The race for the all-important 270 electoral votes is already well underway. Donald Trump is the first Republican to announce that he’ll be running in 2024, for the third time, and Joe Biden, although not yet officially a candidate, is crisscrossing the country touting the “successes” of his administration.
While speculation runs rampant about which other Republicans might step forward to challenge Trump, a Democrat-aligned think tank is gaming out a peculiar option that would see an unlikely third-party ticket form with both a Republican and a Democrat on the ticket. This scenario is being put forth by Third Way, a liberal organization “that champions modern center-left ideas.” Details were shared with Axios writer Alexi McCammond, who notes that Democrats are “alarmed by 2024 bipartisan spoilers.” Per McCammond:
- The report details epic failures from past political efforts and warns about the unique dangers of an emerging outsider candidate.
- “If a third-party candidate blew past historic precedent and managed to win enough Electoral Votes to keep any candidate from getting to 270, then the outcome would be decided in the House of Representatives, which is controlled by Republicans and where Donald Trump would prevail,” the report says.
Third Way argues that a third-party ticket, one that would not have “R” or “D” by the candidates’ names, would pull votes away from the party that currently holds the White House. Furthermore, they note, both parties are deeply unpopular with a dissatisfied electorate, who many just find a bi-partisan/non-partisan ticket attractive. History, however, hasn’t been kind to these kinds of challenges.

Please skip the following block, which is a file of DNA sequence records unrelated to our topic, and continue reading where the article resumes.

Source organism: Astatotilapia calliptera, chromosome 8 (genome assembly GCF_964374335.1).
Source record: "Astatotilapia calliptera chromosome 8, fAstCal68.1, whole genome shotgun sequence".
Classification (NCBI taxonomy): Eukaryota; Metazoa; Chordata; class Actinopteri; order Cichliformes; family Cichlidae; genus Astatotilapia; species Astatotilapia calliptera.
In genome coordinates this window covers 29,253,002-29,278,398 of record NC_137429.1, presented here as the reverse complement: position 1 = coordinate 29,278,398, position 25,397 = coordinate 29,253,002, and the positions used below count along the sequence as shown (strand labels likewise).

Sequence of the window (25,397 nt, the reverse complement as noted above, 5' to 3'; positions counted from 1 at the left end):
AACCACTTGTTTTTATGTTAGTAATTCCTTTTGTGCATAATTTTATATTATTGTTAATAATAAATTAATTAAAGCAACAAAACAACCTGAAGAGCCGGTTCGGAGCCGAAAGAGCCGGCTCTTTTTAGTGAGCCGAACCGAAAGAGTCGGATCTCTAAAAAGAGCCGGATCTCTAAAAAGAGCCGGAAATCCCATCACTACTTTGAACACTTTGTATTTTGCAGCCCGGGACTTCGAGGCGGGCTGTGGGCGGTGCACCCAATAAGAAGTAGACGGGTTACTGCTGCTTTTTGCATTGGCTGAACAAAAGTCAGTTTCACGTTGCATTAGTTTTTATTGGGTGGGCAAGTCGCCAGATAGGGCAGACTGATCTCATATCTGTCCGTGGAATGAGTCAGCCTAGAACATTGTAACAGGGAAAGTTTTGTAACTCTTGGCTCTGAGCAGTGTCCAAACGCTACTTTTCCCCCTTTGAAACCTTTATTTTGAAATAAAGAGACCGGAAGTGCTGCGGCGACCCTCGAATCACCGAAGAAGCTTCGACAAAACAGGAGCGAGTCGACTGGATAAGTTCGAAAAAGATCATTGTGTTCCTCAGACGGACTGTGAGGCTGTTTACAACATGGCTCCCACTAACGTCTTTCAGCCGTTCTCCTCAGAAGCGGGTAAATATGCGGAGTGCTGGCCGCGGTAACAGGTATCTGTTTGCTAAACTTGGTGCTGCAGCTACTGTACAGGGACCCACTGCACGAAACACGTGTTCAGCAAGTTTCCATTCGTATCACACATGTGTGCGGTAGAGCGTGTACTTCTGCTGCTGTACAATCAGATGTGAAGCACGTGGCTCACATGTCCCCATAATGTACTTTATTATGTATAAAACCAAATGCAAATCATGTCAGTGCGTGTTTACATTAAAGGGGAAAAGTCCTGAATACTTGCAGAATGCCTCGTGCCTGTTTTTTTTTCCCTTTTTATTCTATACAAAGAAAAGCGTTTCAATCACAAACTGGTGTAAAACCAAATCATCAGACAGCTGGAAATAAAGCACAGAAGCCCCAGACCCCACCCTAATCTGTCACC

History indicates that third-party candidates do not win presidential elections, despite often showing promise early on. Every presidential election cycle includes third-party candidates, some major and some minor. Without exception they consistently underperform expectations and do not come close to winning.
What would be different about a third-party challenge in 2024? Presuming Trump will be the GOP nominee, which certainly isn’t a given, Third Way’s analysis shows his voters are “stickier,” meaning they’ll stick with him no matter what. Biden’s voters are, in Third Way’s view, much more likely to jump ship and support a third-party candidate. If enough of those non-sticky Biden voters — and disgusted independents — break for an upstart non-partisan ticket, Biden and Democrats would be in real trouble.
Some other notes from Axios:
- In 2020, a third presidential option wasn’t present in the same way as ’16, helping Joe Biden best Hillary Clinton’s numbers in battleground states.
- Democrats improved their vote share from that cycle in Michigan, Nevada, Pennsylvania, and Wisconsin amid decreased support for outside candidates.
- Voters who say they don’t like either party’s presidential nominee tend to lean Democratic — “ideal targets for a credible third-party candidate,” said Aliza Astrow, the Third Way senior political analyst who authored the report.
Of course, this scenario would hold true for whichever Republican wins the ticket; Third Way is only inserting Donald Trump’s name because they know he’s the one person who’ll grab attention. The mere inference that Donald Trump could be reinstalled in the White House, no matter how far-fetched the idea, is enough to set the left’s hair on fire.
Democrats may just have something to fear with this bizarre scenario. As Axios notes, the bipartisan group No Labels is looking to raise millions in support of viable third-party option in 2024 — and they are open to running a ticket in direct opposition to Joe Biden. Ryan Clancy, a spokesperson for No Labels, told Axios, “Our citizen leaders from around the nation have no interest in fueling a spoiler. But if the public urgently wants and needs another choice, we’ll make sure they have it.”